Adsorption of biopolymers and their layer-by-layer assemblies on hydrophilic surfaces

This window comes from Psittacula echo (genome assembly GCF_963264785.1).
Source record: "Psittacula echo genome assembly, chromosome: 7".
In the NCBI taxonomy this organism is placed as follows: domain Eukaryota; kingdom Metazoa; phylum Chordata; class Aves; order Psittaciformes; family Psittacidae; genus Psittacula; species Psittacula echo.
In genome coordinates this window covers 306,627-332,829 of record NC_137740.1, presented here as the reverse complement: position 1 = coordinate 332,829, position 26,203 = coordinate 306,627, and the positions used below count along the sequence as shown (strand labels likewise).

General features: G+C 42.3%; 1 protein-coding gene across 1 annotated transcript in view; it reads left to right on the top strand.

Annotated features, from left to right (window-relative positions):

Abstract: It is widely known that surfaces play an important role in numerous biological processes and technological applications. Thus, being able to modify surface properties provides an opportunity to control many phenomena occurring at interfaces. One way of controlling surface properties is to adsorb a polymer film onto the surface, for example through layer-by-layer (LbL) deposition of polyelectrolytes. This simple but versatile technique enables various polymers, proteins, colloidal particles etc. to be incorporated into the film, resulting in a multifunctional coating. Due to recent legislations and a consumer demand for more environmentally friendly products, we have chosen to use natural polymers (biopolymers) from renewable resources. The focus of this thesis has been on the adsorption of biopolymers and their layer-by-layer formation at solid-liquid interfaces; these processes have been studied by a wide range of techniques. The main method was the quartz crystal microbalance with dissipation monitoring (QCM-D), which measures the adsorbed mass, including trapped solvent and the viscoelastic properties of an adsorbed film. This technique was often complemented with an optical method, such as ellipsometry or dual polarization interferometry (DPI), which provided information about the “dry” polymer or protein adsorbed mass. From this combination, the solvent content and density of the layers was evaluated. In addition, the surface force apparatus (SFA), X-ray photoelectron spectroscopy (XPS), total internal reflection fluorescence (TIRF), and fluorescence resonance energy transfer (FRET) were utilized, providing further information about the film structure, chemical composition, and polymer inter-layer diffusion. Adsorption studies of the glycoprotein mucin, which has a key role in the mucousal function, showed that despite the net negative charge of mucin, it adsorbed on negatively charged substrates. The adsorbed layer was highly hydrated and the segment density on the substrate was low. We showed the importance of characterizing the mucin used, since differences in purity, such as the presence of albumin, gave rise to different adsorption behaviours in terms of both adsorbed amount and structure. The adsorbed mucin layer was to a large extent desorbed upon exposure to the anionic surfactant sodium dodecyl sulfate (SDS). In order to prevent desorption, we demonstrated that a protective layer of the cationic polysaccharide chitosan could be adsorbed onto the mucin layer and that the mucin-chitosan complexes resisted the desorption normally induced by association with SDS. Moreover, the association between chitosan and SDS was examined at the solid-liquid interface, in the bulk, and at the air-water interface. In all these environments chitosan-SDS complexes were formed and a net charge reversal of the complexes from positive to negative was observed when the concentration of SDS was increased. Furthermore, the LbL deposition method could be used to form a multilayer-like film by alternate adsorption of mucin and chitosan on silica substrates. The LbL technique was also applied to two proteins, lysozyme and ?-casein with the aim of building a multilayer film consisting entirely of proteins. These proteins formed complexes at the solid-liquid interface, resulting in a proteinaceous layer, but the build-up was highly irregular with an increase in adsorbed amount per protein deposition cycle that was far less than a monolayer.Continuing with chitosan, known to have antibacterial properties we assembled multilayers with an anti-adhesive biopolymer, heparin, to evaluate the potential of this system as a coating for medical implants. Multilayers were assembled under various solution deposition conditions and the film structure and dynamics were studied in detail. The chitosan-heparin film was highly hydrated, in the range 60-80 wt-% depending on the deposition conditions. The adsorbed amount and thickness of the film increased exponential-like with the number of deposition steps, which was explained by inter-diffusion of chitosan molecules in the film during the build-up. In a novel approach, we used the distant dependent FRET technique to prove the inter-layer diffusion of fluorescent-labelled chitosan molecules within the film. The diffusion coefficient was insignificantly dependent on the deposition pH and ionic strength, and hence on the film structure. With the use of a pH sensitive dye buried under seven chitosan-heparin bilayers, we showed that the dye remained highly sensitive to the charge of the outermost layer. From complementary QCM-D data, we suggested that an increase in the energy dissipation does not necessarily indicate that the layer structure becomes less rigid.
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